We cover Kendall Jenner quite a bit here at TZR—she’s a model, an It girl, a street-style star and a member of America’s equivalent of the royal family (sigh), so there’s a lot to discuss. I like Kendall a lot, and I envy her even more (yesterday she bought a $52,000 couch, which is the amount I still owe in student loans, and then stepped out in a $9,000 dress for her 21st birthday party), but—as I was telling two younger colleagues recently—I don’t wish her life on anyone her age. Why? Well, it’s not that it’s all downhill from here, but there is something to be said for working your way up to certain things in life. If, at 21, you have achieved incredible wealth, worldwide fame and are, inarguably, one of the most beautiful young women on the planet what, exactly, do you have to look forward to?
When I was 21, I was still in college and working at a restaurant/babysitting to pay to live in the bedroom I shared with my best friend. (Yes, we shared not just an apartment, but a room.) I spent my 21st birthday in a highly-regrettable outfit drinking even more highly-regrettable cheap tequila shots at a campus dive bar. I don’t remember any of the gifts I received because they were likely delivered in a shot glass. The paparazzi weren’t there, and thank god, because I’d have to have entered witness protection as a result. Now, some years later (ahem), I appreciate the fact that I can invest in a soiree, should I so choose, to celebrate milestones with money I’ve earned slowly, overtime. (Note: I’ll get to the $9000 dress by 2091, in case you’re wondering.) It’s hard to let go of youth, but one of the tradeoffs is that your life tends to become richer in every way as you get older. I’m not saying that this won’t be the case for Kendall, it just seems to me that it will take a lot to compete, year-over-year, with the extraordinary life she’s leading at 21. Even her sister Kim, arguably the most famous person on the planet, had to spend her early twenties toiling in relative obscurity as Paris Hilton’s assistant. As a result, she likely has some perspective which will help her if (most likely, when) the spotlight fades.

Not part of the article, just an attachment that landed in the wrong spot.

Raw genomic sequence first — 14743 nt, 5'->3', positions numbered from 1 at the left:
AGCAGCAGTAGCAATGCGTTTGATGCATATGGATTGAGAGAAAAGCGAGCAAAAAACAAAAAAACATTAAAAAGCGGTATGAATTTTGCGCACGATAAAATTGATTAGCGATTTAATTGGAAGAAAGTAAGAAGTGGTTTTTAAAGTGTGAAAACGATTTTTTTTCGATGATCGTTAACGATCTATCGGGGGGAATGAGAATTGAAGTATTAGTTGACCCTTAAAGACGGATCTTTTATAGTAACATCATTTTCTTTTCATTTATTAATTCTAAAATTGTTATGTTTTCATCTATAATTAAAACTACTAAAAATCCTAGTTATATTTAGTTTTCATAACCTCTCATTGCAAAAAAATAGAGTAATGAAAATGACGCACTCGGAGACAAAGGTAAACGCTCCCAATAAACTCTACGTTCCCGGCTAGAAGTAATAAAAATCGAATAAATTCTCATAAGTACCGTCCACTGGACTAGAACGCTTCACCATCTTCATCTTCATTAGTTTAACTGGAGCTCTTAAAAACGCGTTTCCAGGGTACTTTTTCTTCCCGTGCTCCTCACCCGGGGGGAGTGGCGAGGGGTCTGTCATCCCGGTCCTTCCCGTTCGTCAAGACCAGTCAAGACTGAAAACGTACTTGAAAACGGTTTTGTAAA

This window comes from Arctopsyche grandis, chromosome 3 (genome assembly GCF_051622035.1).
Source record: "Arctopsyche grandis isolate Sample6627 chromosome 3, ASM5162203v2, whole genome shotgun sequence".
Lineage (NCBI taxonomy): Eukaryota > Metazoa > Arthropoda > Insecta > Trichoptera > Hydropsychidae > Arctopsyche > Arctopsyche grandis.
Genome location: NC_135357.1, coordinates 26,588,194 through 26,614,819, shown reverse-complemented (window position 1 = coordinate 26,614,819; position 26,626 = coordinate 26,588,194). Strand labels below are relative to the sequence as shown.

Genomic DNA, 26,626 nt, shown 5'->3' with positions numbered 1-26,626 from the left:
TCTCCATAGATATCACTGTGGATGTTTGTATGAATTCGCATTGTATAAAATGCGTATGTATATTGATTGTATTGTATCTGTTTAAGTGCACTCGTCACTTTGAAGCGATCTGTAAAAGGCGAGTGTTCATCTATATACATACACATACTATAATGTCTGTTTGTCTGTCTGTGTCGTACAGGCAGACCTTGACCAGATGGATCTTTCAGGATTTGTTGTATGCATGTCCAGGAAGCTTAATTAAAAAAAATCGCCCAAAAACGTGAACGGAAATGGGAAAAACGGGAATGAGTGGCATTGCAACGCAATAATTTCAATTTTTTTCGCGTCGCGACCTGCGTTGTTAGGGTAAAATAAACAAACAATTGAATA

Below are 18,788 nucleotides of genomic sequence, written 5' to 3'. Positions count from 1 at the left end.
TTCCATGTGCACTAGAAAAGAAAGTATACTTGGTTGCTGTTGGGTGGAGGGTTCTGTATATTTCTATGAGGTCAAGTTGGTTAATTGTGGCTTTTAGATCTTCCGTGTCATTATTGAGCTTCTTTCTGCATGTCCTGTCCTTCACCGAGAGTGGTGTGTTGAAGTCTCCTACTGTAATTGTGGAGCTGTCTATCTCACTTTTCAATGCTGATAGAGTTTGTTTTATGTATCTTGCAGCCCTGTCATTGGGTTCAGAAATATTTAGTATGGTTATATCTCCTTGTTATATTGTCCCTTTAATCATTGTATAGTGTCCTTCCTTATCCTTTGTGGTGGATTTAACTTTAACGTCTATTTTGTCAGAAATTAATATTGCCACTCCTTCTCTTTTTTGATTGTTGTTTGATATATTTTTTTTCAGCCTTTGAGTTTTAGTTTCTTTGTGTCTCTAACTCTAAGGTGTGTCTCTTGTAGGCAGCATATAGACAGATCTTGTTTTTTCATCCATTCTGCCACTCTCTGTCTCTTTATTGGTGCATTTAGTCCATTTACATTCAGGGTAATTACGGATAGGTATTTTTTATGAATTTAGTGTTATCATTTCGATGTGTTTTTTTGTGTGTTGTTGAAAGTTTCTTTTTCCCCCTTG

I’m not playing any tiny violins for Kendall—she’s clearly having the best life ever—but despite my overwhelming envy, I am still (sometimes, deep down) glad that her reality wasn’t mine at 21. Getting older is difficult enough without peaking in such a major way at such a young age. So, if seeing endless Kendall coverage makes you feel a little blue, take comfort in the fact that when you buy your first home, it will probably feel a bit more special than it did when Kendall purchased hers, or that when you find yourself the center of attention on your wedding day, it will probably feel just a tad more extraordinary than that level of attention does for Kendall on a regular basis. Happiness, after all, has much more to do with perspective than it does with any external circumstances.